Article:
‘Suddenly it was total mayhem’: Australian inventors celebrate success of revolutionary bee hive
Posted On July 29, 2020
Three years ago, a father and son in Australia finally unveiled a device they had spent a decade inventing: a beehive that releases honey via a tap, without needing to handle the bees.
The pair, Stuart and Cedar Anderson, who live in the hinterland near Byron Bay in eastern Australia, an area popular with hippies, artists and surfers, hoped to raise US $70,000 (£50,000) for their invention on the crowdfunding website Indiegogo. They reached their target in seven minutes.
Over the next 24 hours, the pair received a record-breaking $2.2 million, scrambling to find bank accounts that would permit such vast deposits.
By the end of the eight-week campaign, they had received $12.2 million, amounting to 25,000 orders from 130 countries, in one of the world’s most successful crowdfunding projects.
The invention – which they called the Flow Hive – has been credited with revolutionising beekeeping. It has also encouraged a new wave of beekeepers, who, it is hoped, will help to resist a recent global decline in the bee population.
Sitting on the balcony of a hilltop homestead that now serves as the office for their company BeeInventive Pty Ltd, Cedar Anderson, 37, admitted that he and his father were unprepared for the “terrifying” prospect of suddenly having to satisfy thousands of orders for a product that had no assembly line.
He said his first inkling that the invention might have a wide appeal occurred several days before the crowdfunding campaign, when he put a video explaining the device on Facebook: it was viewed a million times in the first 30 hours.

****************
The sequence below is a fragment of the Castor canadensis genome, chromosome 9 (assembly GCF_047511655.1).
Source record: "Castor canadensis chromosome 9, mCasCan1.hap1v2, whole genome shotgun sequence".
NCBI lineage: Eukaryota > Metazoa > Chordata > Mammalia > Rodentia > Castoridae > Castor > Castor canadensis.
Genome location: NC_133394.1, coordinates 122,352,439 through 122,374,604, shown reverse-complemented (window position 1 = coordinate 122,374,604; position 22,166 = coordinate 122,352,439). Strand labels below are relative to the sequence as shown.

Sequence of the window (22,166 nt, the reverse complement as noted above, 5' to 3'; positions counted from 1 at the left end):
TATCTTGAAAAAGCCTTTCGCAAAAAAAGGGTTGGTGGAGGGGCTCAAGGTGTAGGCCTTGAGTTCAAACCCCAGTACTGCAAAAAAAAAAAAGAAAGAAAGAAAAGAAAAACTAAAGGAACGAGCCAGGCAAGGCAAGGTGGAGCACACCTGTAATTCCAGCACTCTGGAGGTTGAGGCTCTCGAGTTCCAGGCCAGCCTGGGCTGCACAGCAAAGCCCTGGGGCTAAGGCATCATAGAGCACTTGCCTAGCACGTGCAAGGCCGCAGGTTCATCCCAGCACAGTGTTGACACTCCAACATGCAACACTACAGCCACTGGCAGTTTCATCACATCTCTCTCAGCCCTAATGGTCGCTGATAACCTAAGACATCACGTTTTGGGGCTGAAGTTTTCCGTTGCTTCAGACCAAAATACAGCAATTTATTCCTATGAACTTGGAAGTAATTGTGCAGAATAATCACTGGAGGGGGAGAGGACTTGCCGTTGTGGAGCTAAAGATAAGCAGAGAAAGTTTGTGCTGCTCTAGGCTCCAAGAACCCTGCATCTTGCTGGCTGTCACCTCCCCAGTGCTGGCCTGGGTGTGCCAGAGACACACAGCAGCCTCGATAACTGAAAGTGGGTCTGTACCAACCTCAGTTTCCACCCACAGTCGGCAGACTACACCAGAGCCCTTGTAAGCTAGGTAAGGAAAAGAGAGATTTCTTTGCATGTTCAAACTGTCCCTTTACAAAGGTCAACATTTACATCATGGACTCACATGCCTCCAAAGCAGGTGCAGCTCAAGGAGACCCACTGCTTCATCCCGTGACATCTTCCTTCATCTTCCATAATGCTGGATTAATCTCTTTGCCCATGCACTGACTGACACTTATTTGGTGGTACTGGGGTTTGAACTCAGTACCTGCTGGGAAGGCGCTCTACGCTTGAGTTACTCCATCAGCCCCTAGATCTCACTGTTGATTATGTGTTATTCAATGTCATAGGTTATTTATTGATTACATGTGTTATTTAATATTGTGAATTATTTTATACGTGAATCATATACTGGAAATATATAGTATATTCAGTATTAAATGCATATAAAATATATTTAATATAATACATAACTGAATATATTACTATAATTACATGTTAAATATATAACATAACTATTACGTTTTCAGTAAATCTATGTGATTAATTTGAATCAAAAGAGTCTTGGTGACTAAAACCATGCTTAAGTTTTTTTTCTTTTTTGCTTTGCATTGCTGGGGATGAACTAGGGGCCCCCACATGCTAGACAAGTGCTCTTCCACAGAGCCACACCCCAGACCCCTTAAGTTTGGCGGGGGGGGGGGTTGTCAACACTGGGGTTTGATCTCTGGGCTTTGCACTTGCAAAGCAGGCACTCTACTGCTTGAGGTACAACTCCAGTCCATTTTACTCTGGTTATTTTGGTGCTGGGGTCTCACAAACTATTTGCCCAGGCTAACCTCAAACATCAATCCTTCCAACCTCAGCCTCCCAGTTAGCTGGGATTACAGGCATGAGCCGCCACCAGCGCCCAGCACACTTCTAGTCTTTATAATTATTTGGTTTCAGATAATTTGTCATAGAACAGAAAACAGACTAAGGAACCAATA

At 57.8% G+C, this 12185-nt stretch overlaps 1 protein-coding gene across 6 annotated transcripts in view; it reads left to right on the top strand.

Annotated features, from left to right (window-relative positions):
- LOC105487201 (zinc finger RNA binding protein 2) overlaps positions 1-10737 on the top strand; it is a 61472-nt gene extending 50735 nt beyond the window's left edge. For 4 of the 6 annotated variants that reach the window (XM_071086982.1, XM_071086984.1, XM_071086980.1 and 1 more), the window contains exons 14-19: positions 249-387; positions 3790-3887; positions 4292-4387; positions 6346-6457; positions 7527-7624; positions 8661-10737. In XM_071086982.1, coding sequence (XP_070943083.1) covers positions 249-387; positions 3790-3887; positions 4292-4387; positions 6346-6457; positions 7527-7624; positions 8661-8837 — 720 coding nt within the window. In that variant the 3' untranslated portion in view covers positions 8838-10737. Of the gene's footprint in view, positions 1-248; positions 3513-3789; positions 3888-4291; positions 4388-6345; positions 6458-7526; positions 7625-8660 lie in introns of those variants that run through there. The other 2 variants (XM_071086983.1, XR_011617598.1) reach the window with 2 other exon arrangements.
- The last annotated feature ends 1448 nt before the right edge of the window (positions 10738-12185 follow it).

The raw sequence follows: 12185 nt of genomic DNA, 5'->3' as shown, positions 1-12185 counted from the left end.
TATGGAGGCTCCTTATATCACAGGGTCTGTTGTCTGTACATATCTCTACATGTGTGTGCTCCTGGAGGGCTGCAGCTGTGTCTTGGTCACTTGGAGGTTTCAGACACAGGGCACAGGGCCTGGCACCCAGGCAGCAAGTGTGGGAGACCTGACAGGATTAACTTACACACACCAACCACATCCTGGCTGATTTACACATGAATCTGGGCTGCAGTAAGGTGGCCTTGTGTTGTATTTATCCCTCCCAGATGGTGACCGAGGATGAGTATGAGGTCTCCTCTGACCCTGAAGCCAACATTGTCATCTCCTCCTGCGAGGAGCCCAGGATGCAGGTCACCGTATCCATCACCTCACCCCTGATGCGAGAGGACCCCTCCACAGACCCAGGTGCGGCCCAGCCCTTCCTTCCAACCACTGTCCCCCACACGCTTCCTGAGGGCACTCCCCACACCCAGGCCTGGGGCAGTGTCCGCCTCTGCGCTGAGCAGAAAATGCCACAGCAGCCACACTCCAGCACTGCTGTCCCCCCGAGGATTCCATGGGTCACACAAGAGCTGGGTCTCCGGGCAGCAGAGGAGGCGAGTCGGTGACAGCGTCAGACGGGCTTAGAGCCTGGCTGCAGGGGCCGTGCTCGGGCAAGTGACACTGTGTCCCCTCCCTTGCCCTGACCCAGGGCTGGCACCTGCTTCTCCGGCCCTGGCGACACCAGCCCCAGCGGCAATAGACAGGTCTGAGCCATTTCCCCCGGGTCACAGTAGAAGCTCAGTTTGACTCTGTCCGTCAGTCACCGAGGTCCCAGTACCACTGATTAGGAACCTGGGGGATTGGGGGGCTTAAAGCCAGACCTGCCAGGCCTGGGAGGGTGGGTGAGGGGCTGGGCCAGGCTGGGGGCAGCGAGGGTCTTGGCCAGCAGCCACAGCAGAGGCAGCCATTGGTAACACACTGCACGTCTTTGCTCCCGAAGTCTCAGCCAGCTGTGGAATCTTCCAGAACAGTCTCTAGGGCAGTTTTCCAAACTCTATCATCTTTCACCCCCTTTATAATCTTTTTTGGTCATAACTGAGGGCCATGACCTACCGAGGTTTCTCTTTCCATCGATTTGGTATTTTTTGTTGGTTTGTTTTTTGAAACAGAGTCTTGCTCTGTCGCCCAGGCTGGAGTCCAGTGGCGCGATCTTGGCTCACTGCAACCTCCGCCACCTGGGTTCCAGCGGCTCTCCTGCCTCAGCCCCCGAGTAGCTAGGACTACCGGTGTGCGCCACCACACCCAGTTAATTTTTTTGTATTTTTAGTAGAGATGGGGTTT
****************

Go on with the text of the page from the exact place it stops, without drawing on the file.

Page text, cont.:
“That was when we thought maybe we were not deluded,” he told the Telegraph.
“We spent years inventing it but we didn’t know whether it was pie-in-the-sky and whether anyone actually wanted what we were inventing. Then suddenly it was total mayhem.”
The device, which costs upwards of £380, consists of artificial honeycomb cells in which the bees leave honey before sealing the cells with wax. A lever then splits the wax and rotates the cells to create channels for the honey to flow out via a tap into a drum or jar below.
Demonstrating a hive in the garden behind his office, Cedar turned a tap and a thick stream of honey poured out. He stuck his finger in the stream and licked off a large dollop, breaking into a broad smile: evidently, he still likes honey.
“This is good,” he said, turning to his father, before reaching in for another fingerful. “Really good. You can taste the tea-tree.”
The pair have now sold 49,000 flow hives, setting up workshops and factories in Australia and the United States and distribution warehouses in the United States, Canada, the Netherlands and Hong Kong, as well as hiring lawyers, marketers, shipping and logistics staff, and customer support teams.
Cedar, formerly a paragliding instructor earning AUS $20,000 (£11,300) a year and living in a shed, has moved into a home with his wife and two children on a 15-acre property.
Stuart, a former teacher and community worker, continues to live on a collective farm which he helped to found in the 1970s, but admitted to buying a new car for his partner Michelle.
“It has made me feel completely secure,” he said. “I don’t have to worry about money again.”